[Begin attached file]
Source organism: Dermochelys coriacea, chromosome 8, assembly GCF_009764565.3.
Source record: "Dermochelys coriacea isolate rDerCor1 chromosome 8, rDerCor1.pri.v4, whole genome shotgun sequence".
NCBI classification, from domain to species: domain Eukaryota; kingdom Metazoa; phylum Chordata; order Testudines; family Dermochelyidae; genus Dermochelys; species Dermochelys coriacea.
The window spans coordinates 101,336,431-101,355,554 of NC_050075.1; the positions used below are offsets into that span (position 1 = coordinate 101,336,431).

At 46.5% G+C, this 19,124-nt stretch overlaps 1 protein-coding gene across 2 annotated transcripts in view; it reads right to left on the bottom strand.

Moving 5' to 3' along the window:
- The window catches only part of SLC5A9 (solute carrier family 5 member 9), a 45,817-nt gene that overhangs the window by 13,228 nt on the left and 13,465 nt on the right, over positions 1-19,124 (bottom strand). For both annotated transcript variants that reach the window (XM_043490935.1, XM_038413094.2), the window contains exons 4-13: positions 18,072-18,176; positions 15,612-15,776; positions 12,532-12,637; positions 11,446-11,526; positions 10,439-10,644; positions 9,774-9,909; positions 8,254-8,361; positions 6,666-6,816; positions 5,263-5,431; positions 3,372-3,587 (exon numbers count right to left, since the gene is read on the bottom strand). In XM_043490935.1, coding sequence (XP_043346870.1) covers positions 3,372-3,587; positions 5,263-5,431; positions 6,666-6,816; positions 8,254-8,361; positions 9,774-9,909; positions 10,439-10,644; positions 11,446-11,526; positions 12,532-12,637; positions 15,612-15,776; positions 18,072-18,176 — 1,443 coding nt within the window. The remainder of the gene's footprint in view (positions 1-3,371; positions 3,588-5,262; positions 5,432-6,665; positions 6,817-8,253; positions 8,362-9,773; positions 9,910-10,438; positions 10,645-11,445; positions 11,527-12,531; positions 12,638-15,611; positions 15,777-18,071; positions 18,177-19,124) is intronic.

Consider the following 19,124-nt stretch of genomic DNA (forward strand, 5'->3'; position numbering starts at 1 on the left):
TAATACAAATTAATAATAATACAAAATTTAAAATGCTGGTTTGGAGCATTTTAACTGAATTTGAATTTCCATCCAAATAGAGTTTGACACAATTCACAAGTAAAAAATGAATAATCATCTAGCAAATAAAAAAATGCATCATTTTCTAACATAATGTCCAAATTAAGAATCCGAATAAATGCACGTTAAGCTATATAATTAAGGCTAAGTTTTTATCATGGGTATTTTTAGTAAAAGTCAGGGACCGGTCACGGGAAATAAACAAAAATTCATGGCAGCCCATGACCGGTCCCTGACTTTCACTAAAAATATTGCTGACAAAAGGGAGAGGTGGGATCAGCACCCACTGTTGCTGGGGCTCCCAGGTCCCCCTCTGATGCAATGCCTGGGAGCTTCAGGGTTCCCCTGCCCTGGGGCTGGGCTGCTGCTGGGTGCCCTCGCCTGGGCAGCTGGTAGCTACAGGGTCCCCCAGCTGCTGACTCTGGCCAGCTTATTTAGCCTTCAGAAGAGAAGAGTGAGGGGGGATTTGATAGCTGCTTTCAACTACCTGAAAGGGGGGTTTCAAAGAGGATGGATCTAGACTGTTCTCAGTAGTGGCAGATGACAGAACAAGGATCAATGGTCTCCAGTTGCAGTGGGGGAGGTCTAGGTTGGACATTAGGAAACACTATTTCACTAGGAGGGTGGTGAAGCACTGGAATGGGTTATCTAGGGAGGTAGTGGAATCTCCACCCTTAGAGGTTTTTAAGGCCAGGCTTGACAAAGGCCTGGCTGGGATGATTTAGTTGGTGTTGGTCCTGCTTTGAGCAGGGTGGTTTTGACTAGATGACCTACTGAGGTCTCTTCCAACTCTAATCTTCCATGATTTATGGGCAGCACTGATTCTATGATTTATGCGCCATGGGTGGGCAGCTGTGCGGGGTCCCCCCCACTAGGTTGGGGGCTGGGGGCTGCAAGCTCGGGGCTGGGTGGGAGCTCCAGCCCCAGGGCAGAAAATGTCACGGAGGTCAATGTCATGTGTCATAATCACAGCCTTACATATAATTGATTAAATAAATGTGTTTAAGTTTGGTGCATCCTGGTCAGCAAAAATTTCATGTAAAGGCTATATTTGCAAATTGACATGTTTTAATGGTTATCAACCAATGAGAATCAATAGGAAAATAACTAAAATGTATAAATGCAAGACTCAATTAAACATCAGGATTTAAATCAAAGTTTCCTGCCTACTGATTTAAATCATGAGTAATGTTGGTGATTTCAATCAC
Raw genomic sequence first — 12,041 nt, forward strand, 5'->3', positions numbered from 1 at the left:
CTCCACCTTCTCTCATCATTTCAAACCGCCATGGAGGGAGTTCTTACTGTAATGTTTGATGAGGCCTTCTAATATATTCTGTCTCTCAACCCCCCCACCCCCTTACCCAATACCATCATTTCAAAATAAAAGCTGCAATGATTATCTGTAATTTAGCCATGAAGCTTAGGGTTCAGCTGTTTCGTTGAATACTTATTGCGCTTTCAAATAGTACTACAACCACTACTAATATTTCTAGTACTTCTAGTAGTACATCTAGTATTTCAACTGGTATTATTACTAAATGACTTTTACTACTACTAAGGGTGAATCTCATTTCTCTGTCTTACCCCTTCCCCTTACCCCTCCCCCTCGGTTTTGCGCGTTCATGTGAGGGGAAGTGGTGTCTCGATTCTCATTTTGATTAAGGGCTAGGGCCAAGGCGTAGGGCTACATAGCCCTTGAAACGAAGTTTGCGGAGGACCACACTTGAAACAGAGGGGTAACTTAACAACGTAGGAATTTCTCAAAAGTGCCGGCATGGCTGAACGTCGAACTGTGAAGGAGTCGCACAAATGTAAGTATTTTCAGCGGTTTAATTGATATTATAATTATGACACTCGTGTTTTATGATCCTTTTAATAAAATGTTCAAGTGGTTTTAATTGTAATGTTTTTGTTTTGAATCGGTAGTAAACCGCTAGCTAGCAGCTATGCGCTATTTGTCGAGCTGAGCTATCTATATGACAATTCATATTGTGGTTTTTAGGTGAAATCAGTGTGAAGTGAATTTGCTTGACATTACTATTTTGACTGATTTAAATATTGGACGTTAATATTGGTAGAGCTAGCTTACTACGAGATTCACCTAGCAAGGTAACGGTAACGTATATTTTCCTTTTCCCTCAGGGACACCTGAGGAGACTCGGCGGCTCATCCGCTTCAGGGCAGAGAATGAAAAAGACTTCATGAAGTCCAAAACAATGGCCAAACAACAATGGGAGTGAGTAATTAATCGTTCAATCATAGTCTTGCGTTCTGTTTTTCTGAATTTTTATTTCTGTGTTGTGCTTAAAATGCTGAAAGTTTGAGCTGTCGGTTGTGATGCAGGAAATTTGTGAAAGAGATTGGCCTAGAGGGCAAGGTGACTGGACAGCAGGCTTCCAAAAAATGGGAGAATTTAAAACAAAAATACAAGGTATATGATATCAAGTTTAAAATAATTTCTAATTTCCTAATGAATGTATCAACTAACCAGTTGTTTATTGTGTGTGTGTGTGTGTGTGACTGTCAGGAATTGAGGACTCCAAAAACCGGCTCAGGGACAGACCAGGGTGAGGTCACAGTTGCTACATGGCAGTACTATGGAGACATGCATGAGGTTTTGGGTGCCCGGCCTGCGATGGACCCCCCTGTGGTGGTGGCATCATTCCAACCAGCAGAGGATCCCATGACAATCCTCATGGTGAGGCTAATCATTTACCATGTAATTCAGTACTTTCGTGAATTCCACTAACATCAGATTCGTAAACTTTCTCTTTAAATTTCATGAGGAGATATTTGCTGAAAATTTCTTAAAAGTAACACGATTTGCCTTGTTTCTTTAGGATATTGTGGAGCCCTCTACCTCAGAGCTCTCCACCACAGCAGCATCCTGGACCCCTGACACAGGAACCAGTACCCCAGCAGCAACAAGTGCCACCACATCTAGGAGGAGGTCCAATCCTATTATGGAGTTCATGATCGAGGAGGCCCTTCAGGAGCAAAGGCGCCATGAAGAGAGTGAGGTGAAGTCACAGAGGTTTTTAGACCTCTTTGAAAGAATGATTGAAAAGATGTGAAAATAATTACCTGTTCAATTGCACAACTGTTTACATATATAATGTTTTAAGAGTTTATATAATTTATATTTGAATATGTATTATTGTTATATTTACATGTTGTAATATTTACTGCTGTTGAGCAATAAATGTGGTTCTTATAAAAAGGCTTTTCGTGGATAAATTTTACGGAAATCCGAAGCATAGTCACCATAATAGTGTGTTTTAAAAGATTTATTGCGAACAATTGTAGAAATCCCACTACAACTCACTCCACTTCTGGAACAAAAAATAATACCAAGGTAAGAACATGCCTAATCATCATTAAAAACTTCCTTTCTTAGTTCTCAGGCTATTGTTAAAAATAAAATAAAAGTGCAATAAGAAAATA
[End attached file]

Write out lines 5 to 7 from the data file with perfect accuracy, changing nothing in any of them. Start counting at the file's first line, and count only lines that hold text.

At 46.5% G+C, this 19,124-nt stretch overlaps 1 protein-coding gene across 2 annotated transcripts in view; it reads right to left on the bottom strand.

Moving 5' to 3' along the window:
- The window catches only part of SLC5A9 (solute carrier family 5 member 9), a 45,817-nt gene that overhangs the window by 13,228 nt on the left and 13,465 nt on the right, over positions 1-19,124 (bottom strand). For both annotated transcript variants that reach the window (XM_043490935.1, XM_038413094.2), the window contains exons 4-13: positions 18,072-18,176; positions 15,612-15,776; positions 12,532-12,637; positions 11,446-11,526; positions 10,439-10,644; positions 9,774-9,909; positions 8,254-8,361; positions 6,666-6,816; positions 5,263-5,431; positions 3,372-3,587 (exon numbers count right to left, since the gene is read on the bottom strand). In XM_043490935.1, coding sequence (XP_043346870.1) covers positions 3,372-3,587; positions 5,263-5,431; positions 6,666-6,816; positions 8,254-8,361; positions 9,774-9,909; positions 10,439-10,644; positions 11,446-11,526; positions 12,532-12,637; positions 15,612-15,776; positions 18,072-18,176 — 1,443 coding nt within the window. The remainder of the gene's footprint in view (positions 1-3,371; positions 3,588-5,262; positions 5,432-6,665; positions 6,817-8,253; positions 8,362-9,773; positions 9,910-10,438; positions 10,645-11,445; positions 11,527-12,531; positions 12,638-15,611; positions 15,777-18,071; positions 18,177-19,124) is intronic.